BSFA Review – Vector #275
In last issue’s editorial, I wondered if 2014 would be a year for award-winning women. Since then, Ancillary Justice by Ann Leckie – one of the books I singled out – won the Golden Tentacle for best debut at the Kitschies and has been shortlisted for both the BSFA and Philip K Dick awards. Meanwhile, A Tale For the Time Being by Ruth Ozeki – a book that wasn’t on my radar, despite having been shortlisted for the Booker – won the Red Tentacle for best novel. I should have been paying attention but obviously others were since Ozeki takes joint first place in our poll of reviews, alongside Kate Atkinson for Life After Life.
They are a thematically fitting pair, although I think their merits are less matched. If I was being cynical, I’d say Ozeki’s novel appeals to SF readers because it consists of page after page of tedious exposition. It is the dullest sort of literary meta-fiction aligned to a self-help primer on Buddhism with a bit of pop science thrown in for good measure. Life After Life, on the other hand, is sublime. Atkinson tells a very different tale of time which encompasses the best of historical fiction, family saga and romance but amplifies these through a palimpsest fantasy narrative. A worthy winner of the Costa Award.
As you might expect, there is a lot of cross-over between our poll and the BSFA awards and the next spot goes to Christopher Priest who won the award in 2011 with his previous novel, The Islanders. In Vector #274, Paul Kincaid said of The Adjacent: “It is as complex and rewarding as any of his novels, and it repays re-reading, but above all it is a novel that is as enthralling, as mystifying and as satisfying as any other you are likely to encounter this year.”
Just outside the medal positions is Nina Allan with Spin, shortlisted for the BSFA Award for short fiction but eligible here as this beguiling novella was published in book format by TTA Press. And, of course, there is Leckie herself. (I do wonder if, despite the hype, her middling position here is an indicator of her chances for the award itself).
A Stranger In Olondria by Sofia Samatar and What Lot’s Wife Saw by Ioanna Bourazopoulou were books that I’d hoped to get to before nominations closed for awards season. Alas it was not to be but their appearance here makes me even more determined to read them in 2014. In a crowded reading schedule, I will always make time for Lauren Beukes though. The Shining Girls is substantially less interesting than her previous work but nonetheless evidence of a formidably talented writer.
Finally, we have two male British science fiction writers at opposite ends of their careers. The Machine is James Smythe’s third novel since his debut in 2012 (it was also shortlisted for the Red Tentacle); Evening’s Empires marks Paul McAuley’s fourth appearance on the shortlist of the BSFA Award since 1991. (The two BSFA shortlist novels missing here are Ack-Ack Macaque by Gareth L Powell and God’s War by Kameron Hurley but the later came third in the poll back when it was originally came out in 2010. Such are the vagaries of Transatlantic publishing.)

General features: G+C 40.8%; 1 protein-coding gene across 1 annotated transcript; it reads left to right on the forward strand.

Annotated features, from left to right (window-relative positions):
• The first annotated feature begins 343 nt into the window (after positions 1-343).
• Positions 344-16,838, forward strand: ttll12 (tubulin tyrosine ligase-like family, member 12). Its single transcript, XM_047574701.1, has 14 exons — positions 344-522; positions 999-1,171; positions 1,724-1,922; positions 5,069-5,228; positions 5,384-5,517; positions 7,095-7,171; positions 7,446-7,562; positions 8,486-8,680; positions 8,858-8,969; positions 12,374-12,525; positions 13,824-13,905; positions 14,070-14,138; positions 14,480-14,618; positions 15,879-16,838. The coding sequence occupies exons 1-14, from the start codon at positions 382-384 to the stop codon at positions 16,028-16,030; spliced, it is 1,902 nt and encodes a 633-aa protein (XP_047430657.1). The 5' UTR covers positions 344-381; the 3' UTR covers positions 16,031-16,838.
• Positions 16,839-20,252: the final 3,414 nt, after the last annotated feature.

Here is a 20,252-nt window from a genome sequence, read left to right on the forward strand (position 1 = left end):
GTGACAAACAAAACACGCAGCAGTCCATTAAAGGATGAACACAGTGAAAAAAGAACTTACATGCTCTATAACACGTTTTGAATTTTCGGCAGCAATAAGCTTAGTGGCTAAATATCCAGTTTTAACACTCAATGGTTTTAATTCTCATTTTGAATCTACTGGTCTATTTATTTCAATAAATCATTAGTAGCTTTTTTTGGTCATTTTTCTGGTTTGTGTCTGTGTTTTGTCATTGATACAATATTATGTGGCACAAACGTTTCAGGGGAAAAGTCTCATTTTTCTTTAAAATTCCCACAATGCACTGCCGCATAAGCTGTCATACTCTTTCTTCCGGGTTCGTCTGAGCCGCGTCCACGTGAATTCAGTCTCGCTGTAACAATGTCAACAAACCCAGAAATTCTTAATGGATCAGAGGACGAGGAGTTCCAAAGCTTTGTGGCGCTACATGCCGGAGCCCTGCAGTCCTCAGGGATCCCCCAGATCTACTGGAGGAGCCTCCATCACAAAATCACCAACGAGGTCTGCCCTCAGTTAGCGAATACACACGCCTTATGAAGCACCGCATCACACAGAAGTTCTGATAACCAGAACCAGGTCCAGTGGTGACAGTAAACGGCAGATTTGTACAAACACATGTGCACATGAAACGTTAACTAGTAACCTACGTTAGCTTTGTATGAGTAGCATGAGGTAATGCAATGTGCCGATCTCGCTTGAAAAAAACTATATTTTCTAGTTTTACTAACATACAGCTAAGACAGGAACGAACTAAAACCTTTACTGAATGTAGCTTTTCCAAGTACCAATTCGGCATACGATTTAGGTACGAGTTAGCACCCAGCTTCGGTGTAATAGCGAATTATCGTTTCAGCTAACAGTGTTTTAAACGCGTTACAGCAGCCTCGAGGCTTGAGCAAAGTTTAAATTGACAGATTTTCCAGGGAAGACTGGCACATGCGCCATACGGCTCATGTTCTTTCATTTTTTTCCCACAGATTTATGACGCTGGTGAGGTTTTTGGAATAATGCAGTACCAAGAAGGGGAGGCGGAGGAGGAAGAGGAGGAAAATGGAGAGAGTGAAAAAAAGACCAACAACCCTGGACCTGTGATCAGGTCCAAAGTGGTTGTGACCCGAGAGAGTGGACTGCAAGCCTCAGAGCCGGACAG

So that was 2013. My own start to 2014 has involved moving house so if you are a publisher, please check the new address for review copies at the front of the magazine. The wealth of paperwork that has accompanied this move also means that I have finally updated various accounts and pieces of identification with my married name. Which means it is time for me to do the same for Vector too.
BSFA Review Poll
=1) Life After Life by Kate Atkinson
=1) A Tale For The Time Being by Ruth Ozeki
3) The Adjacent by Christopher Priest
4) Spin by Nina Allan
5) Ancillary Justice by Ann Leckie
6) A Stranger In Olondria by Sofia Samatar
7) What Lot’s Wife Saw by Ioanna Bourazopoulou
8) The Shining Girls by Lauren Beukes
9) The Machine by James Smythe
10) Evening’s Empires by Paul McAuley
- Silent Land (Gollancz, 2010), Some Kind Of Fairy Tale (Gollancz, 2012) and The Year Of The Ladybird (Gollancz, 2013) by Graham Joyce – Reviewed by Paul Kincaid
- Love Minus Eighty by Will McIntosh (Orbit, 2013) – Reviewed by Shaun Green
- The Eye With Which The Universe Beholds Itself by Ian Sales (Whippleshield Press, 2013) – Reviewed by Dan Hartland
- The Fractal Prince by Hannu Rajaniemi (Gollancz, 2012) – Reviewed by Jim Steel
- Phoenicia’s Worlds by Ben Jeapes (Solaris, 2013) – Reviewed by Cherith Baldry
- Crash by Guy Haley (Solaris, 2013) – Reviewed by Gary Dalkin
- Close Encounters of the Invasive Kind by Sarah Seymore (LIT Verlag, 2012) – Reviewed by Andy Sawyer
- Science Fiction Hobby Games: A First Survey by Neal Tringham (Pseudonymz, 2013) – Reviewed by Jonathan McCalmont
- Let’s All Go To The Science Fiction Disco, edited by Jonathan Wright (Adventure Rocketship!, 2013) – Reviewed by Maureen Kincaid Speller
- The Eidolon by Libby McGugan (Solaris, 2013) – Reviewed by Liz Bourke
- The Ballad of Halo Jones by Alan Moore and Ian Gibson (2000 AD Graphic Novels, 2013) – Reviewed by Tony Jones
- Terra by Mitch Benn (Gollancz, 2013) – Reviewed by Alison Page
- The Testimony by James Smythe (Blue Door, 2012) – Reviewed by Gary Dalkin
- The Lowest Heaven, edited by Jared Shurin (Jurassic London, 2013) – Reviewed by Dan Hartland
- A History Of The Future In 100 Objects by Adrian Hon (Skyhook, 2013) – Reviewed by Niall Harrison
- The Dedalus Book Of Modern Greek Fantasy, edited and translated by David Connolly (Dedalus, 2004) – Reviewed by Anthony Nanson
- Gods & Monsters: Unclean Spirits (Abaddon Books, 2013) and The Blue Blazes (Angry Robot, 2013) by Chuck Wendig – Reviewed by Graham Andrews
- Dream London by Tony Ballantyne (Solaris Books, 2013) – Reviewed by Donna Scott
- The Rook by Daniel O’Malley (Head of Zeus, 2013) – Reviewed by Martin McGrath